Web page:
Still from Councilwoman

Councilwoman, directed by Margo Guernsey, follows a hotel housekeeper from the Dominican Republic who wins a City Council seat in Providence, Rhode Island. Carmen balances cleaning hotel rooms with navigating a political establishment that does not easily acquiesce to the needs of working people.
Watch on Vimeo

Democrats Camilla Nielsson
Still from Democrats

In Democrats, directed by Camilla Nielsson, two politicians from rival parties in Zimbabwe oversee the creation of a new constitution following the election of Robert Mugabe as president in 2008.
Watch on Apple TV.

Still from And She Could Be Next

And She Could Be Next, co-directed by Grace Lee (Chicken & Egg Award Recipient) and Marjan Safinia (Chicken & Egg Pictures Board), tells the story of a defiant movement of women of color, transforming politics from the ground up. The series follows candidates and organizers across the country, asking whether democracy itself can be preserved—and made stronger—by those most marginalized, featuring history-makers including Rashida Tlaib, Stacey Abrams, Lucy McBath, Bushra Amiwala, Maria Elena Durazo, Veronica Escobar, Nse Ufot and more. Watch on PBS

Still from Once Upon a Time in Venezuela

Once Upon a Time in Venezuela, directed by Anabel Rodríguez Ríos
On Lake Maracaibo, beneath the mysterious silent Catatumbo lightning, the village of Congo Mirador is preparing for parliamentary elections. For streetwise local businesswoman and Chavist party representative Tamara, every vote counts, fought by all means. While for opposition-supporting teacher Natalie, politics is a weapon that is unsuccessfully attempting to force her from her job. And with her sharp eyes, little Yohanny sees her community sinking from sedimentation, her childhood and innocence with it. How can a small fishing village survive against corruption, pollution and political decay—a reflection of all the flaws of contemporary Venezuela? If you are in the US, tune into DOC NYC to watch from November 11 – 19. Tickets here

Still from “I Am Not Going to Change 400 Years in Four.”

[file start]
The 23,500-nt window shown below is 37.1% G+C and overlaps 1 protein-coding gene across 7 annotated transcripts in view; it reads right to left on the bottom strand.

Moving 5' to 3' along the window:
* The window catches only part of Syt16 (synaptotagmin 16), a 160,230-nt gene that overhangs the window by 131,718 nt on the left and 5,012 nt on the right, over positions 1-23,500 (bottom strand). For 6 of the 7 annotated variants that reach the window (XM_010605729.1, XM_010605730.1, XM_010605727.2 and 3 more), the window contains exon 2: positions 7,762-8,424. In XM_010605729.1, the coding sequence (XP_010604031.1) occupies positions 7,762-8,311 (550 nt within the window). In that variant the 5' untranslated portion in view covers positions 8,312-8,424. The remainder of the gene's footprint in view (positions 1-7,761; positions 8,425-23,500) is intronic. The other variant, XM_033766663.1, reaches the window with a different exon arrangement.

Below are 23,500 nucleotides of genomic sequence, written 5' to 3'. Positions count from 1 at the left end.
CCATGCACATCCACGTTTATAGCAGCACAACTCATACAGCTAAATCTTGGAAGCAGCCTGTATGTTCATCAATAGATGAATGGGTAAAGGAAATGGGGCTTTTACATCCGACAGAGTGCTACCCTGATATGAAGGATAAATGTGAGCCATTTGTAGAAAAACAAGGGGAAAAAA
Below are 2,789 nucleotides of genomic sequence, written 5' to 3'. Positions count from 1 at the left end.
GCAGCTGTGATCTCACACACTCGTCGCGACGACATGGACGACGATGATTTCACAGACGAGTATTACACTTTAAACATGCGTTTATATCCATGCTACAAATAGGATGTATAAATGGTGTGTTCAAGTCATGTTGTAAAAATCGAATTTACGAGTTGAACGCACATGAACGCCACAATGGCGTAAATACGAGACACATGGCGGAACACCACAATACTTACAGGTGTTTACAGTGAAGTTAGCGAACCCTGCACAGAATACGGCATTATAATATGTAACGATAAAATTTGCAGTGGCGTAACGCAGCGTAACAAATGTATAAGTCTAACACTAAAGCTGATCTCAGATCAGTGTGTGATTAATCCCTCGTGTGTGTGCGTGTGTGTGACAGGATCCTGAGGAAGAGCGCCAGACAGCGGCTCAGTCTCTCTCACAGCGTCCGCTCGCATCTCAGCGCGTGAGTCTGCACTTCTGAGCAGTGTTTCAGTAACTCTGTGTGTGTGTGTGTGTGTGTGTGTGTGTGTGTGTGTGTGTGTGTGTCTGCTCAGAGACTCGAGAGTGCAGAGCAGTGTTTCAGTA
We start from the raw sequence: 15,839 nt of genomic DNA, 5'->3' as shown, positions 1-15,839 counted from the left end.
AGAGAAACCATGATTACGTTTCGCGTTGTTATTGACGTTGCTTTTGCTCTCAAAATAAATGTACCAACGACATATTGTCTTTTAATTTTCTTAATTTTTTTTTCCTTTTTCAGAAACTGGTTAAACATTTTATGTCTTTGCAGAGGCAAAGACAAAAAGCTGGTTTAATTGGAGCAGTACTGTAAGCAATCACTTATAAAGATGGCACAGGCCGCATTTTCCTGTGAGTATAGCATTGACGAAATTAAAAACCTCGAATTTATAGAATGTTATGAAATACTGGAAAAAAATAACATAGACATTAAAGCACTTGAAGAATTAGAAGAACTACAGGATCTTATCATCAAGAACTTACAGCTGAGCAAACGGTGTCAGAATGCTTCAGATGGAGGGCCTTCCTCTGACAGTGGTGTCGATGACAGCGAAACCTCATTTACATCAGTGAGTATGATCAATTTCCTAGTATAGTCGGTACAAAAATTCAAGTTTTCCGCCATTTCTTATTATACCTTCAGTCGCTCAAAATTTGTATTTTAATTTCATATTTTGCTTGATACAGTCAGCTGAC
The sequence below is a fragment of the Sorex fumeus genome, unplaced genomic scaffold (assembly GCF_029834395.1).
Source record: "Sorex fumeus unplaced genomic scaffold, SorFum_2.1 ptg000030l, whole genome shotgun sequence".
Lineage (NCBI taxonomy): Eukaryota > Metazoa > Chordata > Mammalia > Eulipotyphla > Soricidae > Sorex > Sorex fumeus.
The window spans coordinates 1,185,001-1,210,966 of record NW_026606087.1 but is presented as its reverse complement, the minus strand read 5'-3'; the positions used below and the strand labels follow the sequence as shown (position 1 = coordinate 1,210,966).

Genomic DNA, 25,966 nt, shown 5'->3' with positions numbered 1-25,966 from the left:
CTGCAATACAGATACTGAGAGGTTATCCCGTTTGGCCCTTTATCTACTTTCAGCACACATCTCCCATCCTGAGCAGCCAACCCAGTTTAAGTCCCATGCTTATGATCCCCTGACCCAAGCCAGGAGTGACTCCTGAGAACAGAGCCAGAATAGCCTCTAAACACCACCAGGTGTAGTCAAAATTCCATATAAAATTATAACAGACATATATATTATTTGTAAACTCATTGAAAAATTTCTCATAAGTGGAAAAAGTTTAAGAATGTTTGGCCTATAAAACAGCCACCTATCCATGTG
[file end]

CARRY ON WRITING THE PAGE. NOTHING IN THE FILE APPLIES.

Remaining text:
I Am Not Going to Change 400 Years in Four,” directed by Angela Tucker and 2016 Chicken & Egg Award Recipient Kristi Jacobson, follows Satana Deberry as she takes the oath of office as district attorney of Durham County, North Carolina. Satana is a Black woman elected to an office historically held by white men whose “tough on crime” policies have devastated communities of color for decades. Now, she faces the complicated realities of seeking to reform a deeply flawed criminal justice system, and a community ravaged by gun violence. Her story is at once inspiring and empowering—and also a call to action, for voters across the US. “I Am Not Going to Change 400 Years in Four” was produced by Chicken & Egg Pictures in partnership with Mother Jones. Watch on Mother Jones

The Supreme Price Joanna Lipper
Still from The Supreme Price

The Supreme Price, directed by Joanna Lipper, traces the evolution of the Pro-Democracy Movement in Nigeria and efforts to increase the participation of women in leadership roles. Following the annulment of her father’s victory in Nigeria’s Presidential Election and her mother’s assassination by agents of the military dictatorship, Hafsat Abiola faces the challenge of transforming a corrupt culture of governance into a democracy capable of serving Nigeria’s most marginalized population: women.
Watch at Women Make Movies.


Ursula Liang: Dozen Days of Filmmakers — Day 12